Here’s Mayor Lori Lightfoot’s Plan To Remove Chicago’s Lead Pipes
After decades of forcing Chicagoans to install lead water lines in their homes, the city is finally launching a program to remove them.
Mayor Lori Lightfoot on Thursday announced Chicago’s inaugural plan to address its huge inventory of toxic lead lines – a problem that was exacerbated by some mayors, ignored by others and is now being cautiously approached by the latest.
“This is an important first step in a long overdue process,” Lightfoot said at a press conference with officials from the city’s Water and Public Health Departments.
With 400,000 lead service lines lurking beneath Chicago homes, the city faces the worst documented lead line problem in the nation. About 80 percent of all Chicago homes are still connected to water mains through these lines, which can release lead into drinking water. Voluntary tests in Chicago detected lead in more than two thirds of all homes tested. And about one third of all tested homes had more lead in their water than is allowed in bottled water.
National health authorities stress that no level of lead exposure is safe, as it can contribute to heart attacks, hypertension and kidney problems in adults and impulsivity and learning difficulties in children.
The mayor says her team is still gathering information on the cost of the lead line replacement program, but she estimated it could run about $8.5 billion. The first step of the plan includes replacing lead lines for low-income residents whose tests have shown high levels of lead in their water.
But city documents show that officials only expect to replace 400 to 800 of those lines in the first year. That prompted a rare bit of criticism from 36th Ward Ald. Gilbert Villegas, the mayor’s City Council floor leader and a staunch Lightfoot ally.
“This is a start but at 750 out of 400,000 lines [to] be replaced next year, the project should be done by 2553,” Villegas tweeted Thursday morning.
Lightfoot pushed back against Villegas’ timeline, but she didn’t present a more specific one of her own, except to say it would be “a multi-year process.” A Water Department presentation characterizes the timeline for removal as taking “multiple decades.”
How will City Hall pay for it?
As for funding: The city is counting on a Community Development Block Grant for the low-income residents’ replacements in the coming year and state and federal grants for much of the rest of it.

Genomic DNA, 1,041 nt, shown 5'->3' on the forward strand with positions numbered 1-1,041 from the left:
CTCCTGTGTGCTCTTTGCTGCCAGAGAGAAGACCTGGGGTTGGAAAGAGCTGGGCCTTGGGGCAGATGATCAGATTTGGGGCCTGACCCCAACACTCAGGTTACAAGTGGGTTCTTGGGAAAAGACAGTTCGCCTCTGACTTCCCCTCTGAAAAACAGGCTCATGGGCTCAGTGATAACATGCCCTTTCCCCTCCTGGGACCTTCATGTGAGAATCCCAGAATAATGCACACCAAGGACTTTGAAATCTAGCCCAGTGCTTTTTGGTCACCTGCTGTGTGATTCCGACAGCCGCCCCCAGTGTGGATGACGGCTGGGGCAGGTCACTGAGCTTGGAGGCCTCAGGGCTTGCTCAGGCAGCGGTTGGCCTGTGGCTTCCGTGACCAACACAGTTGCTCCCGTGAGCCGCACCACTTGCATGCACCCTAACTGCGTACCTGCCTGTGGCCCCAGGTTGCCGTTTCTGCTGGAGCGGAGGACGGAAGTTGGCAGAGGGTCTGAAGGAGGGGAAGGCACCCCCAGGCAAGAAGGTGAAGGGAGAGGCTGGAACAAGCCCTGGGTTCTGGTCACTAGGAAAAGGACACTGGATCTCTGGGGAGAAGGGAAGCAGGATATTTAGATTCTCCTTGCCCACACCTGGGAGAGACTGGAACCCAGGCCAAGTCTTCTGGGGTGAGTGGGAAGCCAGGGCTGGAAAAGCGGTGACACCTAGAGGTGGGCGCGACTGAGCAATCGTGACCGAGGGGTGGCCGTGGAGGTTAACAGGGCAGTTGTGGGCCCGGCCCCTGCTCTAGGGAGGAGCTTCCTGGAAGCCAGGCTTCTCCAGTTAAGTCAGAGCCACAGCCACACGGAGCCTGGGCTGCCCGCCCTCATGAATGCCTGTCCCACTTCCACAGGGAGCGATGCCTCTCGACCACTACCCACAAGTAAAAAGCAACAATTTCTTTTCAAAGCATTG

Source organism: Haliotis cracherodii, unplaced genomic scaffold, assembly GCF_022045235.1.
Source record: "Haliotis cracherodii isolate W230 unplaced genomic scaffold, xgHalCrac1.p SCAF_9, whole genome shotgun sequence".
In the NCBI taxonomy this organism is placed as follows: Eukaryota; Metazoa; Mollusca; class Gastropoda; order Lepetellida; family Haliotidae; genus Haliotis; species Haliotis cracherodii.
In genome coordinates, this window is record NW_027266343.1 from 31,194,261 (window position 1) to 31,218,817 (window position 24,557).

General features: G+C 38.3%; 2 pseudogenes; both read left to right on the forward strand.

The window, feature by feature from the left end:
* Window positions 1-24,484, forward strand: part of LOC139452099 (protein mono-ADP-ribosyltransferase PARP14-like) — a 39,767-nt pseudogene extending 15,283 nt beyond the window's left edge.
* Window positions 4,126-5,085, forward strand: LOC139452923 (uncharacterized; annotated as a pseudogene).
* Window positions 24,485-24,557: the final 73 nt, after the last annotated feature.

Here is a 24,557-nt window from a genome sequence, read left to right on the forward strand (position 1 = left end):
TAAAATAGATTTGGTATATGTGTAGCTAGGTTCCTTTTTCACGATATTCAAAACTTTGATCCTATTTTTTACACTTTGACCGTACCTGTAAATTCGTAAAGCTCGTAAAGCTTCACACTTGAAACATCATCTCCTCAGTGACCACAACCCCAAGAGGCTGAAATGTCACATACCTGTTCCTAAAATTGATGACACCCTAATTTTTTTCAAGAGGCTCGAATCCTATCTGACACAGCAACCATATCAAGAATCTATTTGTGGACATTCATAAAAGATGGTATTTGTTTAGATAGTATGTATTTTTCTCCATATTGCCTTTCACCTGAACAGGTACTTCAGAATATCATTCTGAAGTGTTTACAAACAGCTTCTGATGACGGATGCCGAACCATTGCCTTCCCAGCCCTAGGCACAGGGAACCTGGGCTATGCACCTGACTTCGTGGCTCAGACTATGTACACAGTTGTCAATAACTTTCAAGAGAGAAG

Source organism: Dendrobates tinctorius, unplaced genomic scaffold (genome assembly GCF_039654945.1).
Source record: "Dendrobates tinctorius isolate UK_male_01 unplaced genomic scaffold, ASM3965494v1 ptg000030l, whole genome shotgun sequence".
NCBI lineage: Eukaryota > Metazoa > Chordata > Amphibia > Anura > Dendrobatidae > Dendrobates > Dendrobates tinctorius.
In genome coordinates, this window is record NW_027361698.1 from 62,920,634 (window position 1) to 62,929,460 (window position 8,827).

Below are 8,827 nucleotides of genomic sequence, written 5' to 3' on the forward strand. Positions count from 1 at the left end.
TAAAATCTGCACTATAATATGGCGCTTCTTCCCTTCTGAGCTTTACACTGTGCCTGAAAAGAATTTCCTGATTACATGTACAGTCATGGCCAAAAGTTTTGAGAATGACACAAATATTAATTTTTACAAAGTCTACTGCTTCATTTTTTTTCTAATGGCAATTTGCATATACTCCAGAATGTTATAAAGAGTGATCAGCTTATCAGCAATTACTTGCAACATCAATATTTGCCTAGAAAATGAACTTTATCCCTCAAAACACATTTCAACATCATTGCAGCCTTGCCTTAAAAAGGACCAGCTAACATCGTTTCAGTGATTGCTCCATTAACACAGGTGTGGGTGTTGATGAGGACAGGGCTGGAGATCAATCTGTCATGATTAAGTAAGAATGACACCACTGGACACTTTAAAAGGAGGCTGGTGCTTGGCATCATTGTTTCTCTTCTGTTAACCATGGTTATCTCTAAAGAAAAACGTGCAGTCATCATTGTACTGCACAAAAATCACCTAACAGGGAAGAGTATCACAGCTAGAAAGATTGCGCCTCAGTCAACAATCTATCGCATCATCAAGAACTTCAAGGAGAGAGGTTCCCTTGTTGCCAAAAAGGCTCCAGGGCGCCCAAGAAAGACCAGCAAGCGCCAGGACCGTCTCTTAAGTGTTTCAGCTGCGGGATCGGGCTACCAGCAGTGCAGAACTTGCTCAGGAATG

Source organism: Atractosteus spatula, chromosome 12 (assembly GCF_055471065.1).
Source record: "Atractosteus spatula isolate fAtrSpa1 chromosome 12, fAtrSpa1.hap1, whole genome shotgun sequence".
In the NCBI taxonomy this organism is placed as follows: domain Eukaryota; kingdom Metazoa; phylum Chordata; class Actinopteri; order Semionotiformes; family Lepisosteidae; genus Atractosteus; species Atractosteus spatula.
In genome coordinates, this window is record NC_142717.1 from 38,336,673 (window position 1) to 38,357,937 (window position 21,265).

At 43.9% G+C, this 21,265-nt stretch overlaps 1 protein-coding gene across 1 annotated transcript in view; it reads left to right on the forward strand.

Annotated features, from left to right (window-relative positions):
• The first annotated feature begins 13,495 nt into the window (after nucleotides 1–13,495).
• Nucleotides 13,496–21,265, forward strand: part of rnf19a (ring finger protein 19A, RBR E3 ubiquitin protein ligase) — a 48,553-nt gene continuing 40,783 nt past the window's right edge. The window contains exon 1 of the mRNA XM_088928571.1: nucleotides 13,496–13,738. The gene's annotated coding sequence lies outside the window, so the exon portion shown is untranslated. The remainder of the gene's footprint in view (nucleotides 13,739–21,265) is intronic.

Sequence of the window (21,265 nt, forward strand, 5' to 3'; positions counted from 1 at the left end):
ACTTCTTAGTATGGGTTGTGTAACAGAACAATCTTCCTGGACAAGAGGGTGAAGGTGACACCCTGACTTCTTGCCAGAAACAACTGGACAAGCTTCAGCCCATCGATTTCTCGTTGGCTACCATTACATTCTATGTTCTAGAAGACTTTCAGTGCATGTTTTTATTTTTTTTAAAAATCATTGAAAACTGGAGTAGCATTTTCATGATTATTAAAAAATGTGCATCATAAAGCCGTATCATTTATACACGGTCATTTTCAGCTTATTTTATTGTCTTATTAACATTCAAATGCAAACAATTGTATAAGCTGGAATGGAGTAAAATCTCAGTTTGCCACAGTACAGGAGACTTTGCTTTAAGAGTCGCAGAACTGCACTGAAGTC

“The reality is, this is an $8.5 billion program and that money doesn’t exist right now but we are aggressively investigating further assistance we can get from the state and federal government,” Lightfoot said.
The plan also proposes to waive costly fees associated with line replacement for homeowners who chose to pay for their own removal work. The mayor says she will propose the fee waiver this year and hopes to have it available to homeowners next year. A third step will include piloting lead line removal on a block where the city is already replacing the water mains.
Last month, Lightfoot indirectly blasted Mayor Rahm Emanuel for not employing this dual replacement strategy as his administration tore up hundreds of miles of streets for water main work – without replacing a single residential line in the process. Officials in Detroit have been replacing their lead service lines during water main replacement and saving $1,500 to $2,000 per line, according to water department officials there.
In fact dozens of other cities – and even Chicago suburbs – have already started and finished lead line replacement programs. These include Denver, Cincinnati, Gary, Ind., Milwaukee, Grand Rapids, Mich., Philadelphia and more.
How did Chicago’s lead pipe problem get so bad?
Chicago ended up with the nation’s largest counted inventory of lead service lines largely because of political clout and plumber-friendly building codes. The city’s code forced residents to install lead lines for decades and was only changed in 1986 when lead service lines were banned federally.
Even as late as April 1986, the powerful Chicago Plumbers Union, which endorsed Lightfoot, was lobbying the city to resist changing the code to allow for other pipe materials aside from lead. The union had a financial interest in keeping the lead pipes around, as only a licensed union plumber could install lead lines.
Lightfoot’s office did not respond immediately to questions about what, if anything, her administration would do to prevent the union from benefiting from lucrative contracts to remove a problem that it contributed to.
Water expert calls city’s plan a big step
Lightfoot may face criticism for the modest scope of the plan from some. But retired water expert for the U.S. Environmental Protection Agency Miguel del Toral, who has been highlighting the issue for years, was elated by the news.
“It felt great to hear this,” he told WBEZ Thursday. “God bless the mayor for having the courage to do that.”
Del Toral thinks the mayor’s plan has value beyond finally digging the toxic pipes out of the ground.
“It’s more important than just starting [removal], it’s finally acknowledging it’s a problem,” he said. “Now maybe more people will take it seriously and will use filters and take precautions.”
These precautions include using water filters that remove lead and, as the city recommends on its website, flushing faucets for five minutes before consumption if the water hasn’t been run for several hours.